10 things to do to start the term
The summer is over, the last of the mud is off your flip-flops and September has once again jumped into view out of nowhere. So here at Youthwork HQ we want to guide you through this first week. We know you’ll have rotas and an annual plan already filed, printed in triplicate and circulated, but often in the busyness we miss out some start-of-year essentials. So here are 10 of our suggestions to make the rest of your year at least 7% better.
1. Write/re-write your mission statement. We often tell our young people that ‘without vision the people perish’ (another one to file under dubious Bible translations), but how often do we sit down and look where we are going? Perhaps you cast a vision for your ministry years ago, or maybe it’s something you’ve never got round to. So sit down, either on your own or with your team and ask God to guide you as you seek to jump on his bandwagon, rather than expecting him to jump on yours.
2. Organise a volunteers’ night out/in. At the start of a year it is incredibly important to remind ourselves that our volunteers are human beings, real people whose dedication to youth ministry often outdoes employees of a church. So take some time to connect with them on a human level, with no agenda other than enjoying each other’s company, over a curry, a competitive game of Mario Kart or whatever takes your fancy.
3. Get Tweeting. You may have resisted it until now, but getting a Twitter account isn't a fatuous waste of time and energy - it's a brilliant way of connecting with hundreds and thousands of other youth workers online. It's free, takes about three minutes to set up, and connects you to like-minded people who share your passion for Jesus and for young people, and who'll become a support to you through those long winter months... Start by following @youthworkmag, and the rest should become clear! In fact, everything after that can be read-up in our handy guide to twitter here.
4. Get two books. We are hereby giving you permission to get off Facebook and leave Twitter alone for a moment (Point 3 will still be there when you return). Take yourself off to a bookshop and peruse the shelves, looking out for two books to take back home with you. (Okay, Amazon will do just fine if you really can’t leave the screen). Look for one book that will challenge or enhance your youth ministry. Maybe it’s NOT specifically about youth work. What will stretch or inform how you do things? Then pick something completely different. What’s going to build you up, encourage you, or give you some food for thought? And if it’s been that long since you were actually in a physical bookshop, remember that you need to pay for those before you leave…
5. Book into an event. This Autumn there are two great, contrasting and complimentary youth ministry events in the UK. The Youthwork Summit is one-day event in Manchester in October; November's Youthwork the Conference is a weekend convention in Eastbourne. Both have early-day options available. Choose one - book both if you can - and in every case, try to persuade someone else to foot the bill...
6. Create an opportunity for the church/school/community to find out what you are doing. Don’t throw yourself into your autumn programme without getting the rest of your community running alongside you. Make opportunities to share your vision for the coming term, bring everyone up to speed on summer happenings and allow people to own the vision (see point nine for more). Maybe it’s time to enlist a few older helpers on to your team if your volunteers lean towards the younger side of adulthood (and vice versa). There’s much wisdom to be gleaned from those who’ve gone before us, and those who travel behind us.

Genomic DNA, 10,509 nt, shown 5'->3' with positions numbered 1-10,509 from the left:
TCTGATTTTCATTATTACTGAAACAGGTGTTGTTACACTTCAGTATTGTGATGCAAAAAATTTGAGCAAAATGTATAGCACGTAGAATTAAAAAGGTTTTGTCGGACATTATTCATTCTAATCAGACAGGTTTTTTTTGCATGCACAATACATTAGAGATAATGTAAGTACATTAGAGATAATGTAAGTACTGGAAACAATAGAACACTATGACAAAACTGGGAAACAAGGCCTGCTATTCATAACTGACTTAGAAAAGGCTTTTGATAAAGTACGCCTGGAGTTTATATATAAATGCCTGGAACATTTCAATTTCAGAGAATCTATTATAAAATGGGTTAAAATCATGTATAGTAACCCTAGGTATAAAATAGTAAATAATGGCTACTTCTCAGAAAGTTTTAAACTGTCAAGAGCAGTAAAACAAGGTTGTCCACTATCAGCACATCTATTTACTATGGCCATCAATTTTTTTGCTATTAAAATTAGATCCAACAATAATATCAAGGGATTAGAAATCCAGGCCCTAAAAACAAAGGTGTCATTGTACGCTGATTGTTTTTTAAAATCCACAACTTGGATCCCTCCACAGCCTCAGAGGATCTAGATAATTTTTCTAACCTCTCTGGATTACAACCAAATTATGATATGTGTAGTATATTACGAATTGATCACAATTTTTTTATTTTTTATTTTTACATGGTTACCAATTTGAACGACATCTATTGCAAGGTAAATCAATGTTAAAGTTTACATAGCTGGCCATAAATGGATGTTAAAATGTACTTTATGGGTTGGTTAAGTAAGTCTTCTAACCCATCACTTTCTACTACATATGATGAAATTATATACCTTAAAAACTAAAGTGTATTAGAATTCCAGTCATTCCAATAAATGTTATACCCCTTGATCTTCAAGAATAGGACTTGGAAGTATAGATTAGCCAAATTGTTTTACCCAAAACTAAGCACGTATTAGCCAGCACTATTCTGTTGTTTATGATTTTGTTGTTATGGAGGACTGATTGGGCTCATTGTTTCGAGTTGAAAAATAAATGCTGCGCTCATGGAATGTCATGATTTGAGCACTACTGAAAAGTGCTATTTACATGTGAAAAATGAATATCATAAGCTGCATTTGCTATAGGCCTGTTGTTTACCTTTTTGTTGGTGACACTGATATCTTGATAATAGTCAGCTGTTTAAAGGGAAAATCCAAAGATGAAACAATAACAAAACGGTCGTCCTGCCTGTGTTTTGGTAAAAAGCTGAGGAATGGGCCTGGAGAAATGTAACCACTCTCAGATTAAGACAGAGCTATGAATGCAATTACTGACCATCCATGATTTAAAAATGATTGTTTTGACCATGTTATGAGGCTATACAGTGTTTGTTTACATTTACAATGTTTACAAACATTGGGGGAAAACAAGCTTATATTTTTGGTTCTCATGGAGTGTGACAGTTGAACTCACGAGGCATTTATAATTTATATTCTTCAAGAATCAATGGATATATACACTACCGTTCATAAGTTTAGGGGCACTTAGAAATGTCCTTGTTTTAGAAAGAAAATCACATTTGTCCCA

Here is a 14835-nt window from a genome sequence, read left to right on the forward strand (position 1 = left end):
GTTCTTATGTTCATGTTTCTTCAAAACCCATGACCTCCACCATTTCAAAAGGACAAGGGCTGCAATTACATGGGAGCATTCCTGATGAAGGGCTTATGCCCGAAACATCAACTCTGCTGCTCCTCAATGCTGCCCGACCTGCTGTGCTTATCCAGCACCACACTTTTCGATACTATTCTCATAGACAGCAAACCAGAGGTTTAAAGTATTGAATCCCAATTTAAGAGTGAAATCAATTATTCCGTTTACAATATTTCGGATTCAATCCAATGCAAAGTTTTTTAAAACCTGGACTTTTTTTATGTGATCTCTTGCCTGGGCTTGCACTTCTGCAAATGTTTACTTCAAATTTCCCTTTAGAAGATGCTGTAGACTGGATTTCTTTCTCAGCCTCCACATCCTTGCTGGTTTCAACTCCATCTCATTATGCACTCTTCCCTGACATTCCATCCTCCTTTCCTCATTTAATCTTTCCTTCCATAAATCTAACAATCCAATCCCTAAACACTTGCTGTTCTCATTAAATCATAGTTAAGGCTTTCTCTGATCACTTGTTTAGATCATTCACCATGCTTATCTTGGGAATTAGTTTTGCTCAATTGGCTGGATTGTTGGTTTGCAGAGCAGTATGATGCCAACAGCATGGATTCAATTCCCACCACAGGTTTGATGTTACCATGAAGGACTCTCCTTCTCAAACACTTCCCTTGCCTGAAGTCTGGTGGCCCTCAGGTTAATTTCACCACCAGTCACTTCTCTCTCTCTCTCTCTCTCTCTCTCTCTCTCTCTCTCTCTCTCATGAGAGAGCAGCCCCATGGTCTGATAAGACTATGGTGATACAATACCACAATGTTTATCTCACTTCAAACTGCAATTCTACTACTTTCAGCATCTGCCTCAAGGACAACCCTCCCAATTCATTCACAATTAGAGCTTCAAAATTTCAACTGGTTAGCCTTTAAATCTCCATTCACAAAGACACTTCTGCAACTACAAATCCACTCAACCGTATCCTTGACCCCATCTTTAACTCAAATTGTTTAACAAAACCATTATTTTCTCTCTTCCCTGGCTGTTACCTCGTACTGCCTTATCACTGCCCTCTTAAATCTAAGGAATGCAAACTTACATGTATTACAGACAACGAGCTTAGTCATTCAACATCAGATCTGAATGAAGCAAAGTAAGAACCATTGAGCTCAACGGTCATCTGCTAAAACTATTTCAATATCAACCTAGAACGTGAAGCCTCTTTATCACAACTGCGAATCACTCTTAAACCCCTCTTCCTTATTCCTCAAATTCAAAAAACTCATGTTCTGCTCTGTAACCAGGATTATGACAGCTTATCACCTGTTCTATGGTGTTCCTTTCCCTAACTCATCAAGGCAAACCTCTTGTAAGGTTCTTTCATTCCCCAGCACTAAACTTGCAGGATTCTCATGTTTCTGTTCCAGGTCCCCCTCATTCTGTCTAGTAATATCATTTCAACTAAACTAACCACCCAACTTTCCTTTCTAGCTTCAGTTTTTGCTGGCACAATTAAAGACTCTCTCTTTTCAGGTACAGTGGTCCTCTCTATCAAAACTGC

7. Put in a call to young people going to university. You might not have seen these new-found students for ages or they may be close to collapse at the mere thought of being in a different postcode to you. Either way, the knowledge that your support and prayers exist even when they leave the confines of home can be a vital foundation in changing times.
8. Compile a list and contact young people you haven’t seen in a while. Think back long ago to the days before the summer holidays began and your routine began to lag. Which young people were you seeing regularly that you’ve not seen since? Which young people made a small appearance in your programme but have not kept in touch? Why not take some of these young people out for a coffee, find out how their summer’s been and chat about the coming term?
9. Book in a retreat. Time is precious and in short supply - within a few weeks your whole term will be full of important dates and things to do. Before the calendar gets flooded, carve out AT LEAST ONE DAY to slow down, pray, read, reflect, and be silent with God. We lead out of who we are; we disciple out of our own discipleship journey. Book some time in that calendar NOW to ensure your own spiritual tank isn't running on fumes by Christmas.
10. Remind yourself why you’re doing it. There’s a glorious Biblical precedent for creating altars to remind God’s people of where they have been and what God has done in and through them. This was never about them living in the past (or at least it shouldn’t have been), but instead about reminding them of the saving power of their God and their purpose on this journey. At the beginning of another year in youth ministry it is great to remind ourselves of why we do what we do, what God has done and how excited we are about what is to come.
And most importantly of all, if you haven’t already, get yourself a subscription to Youthwork magazine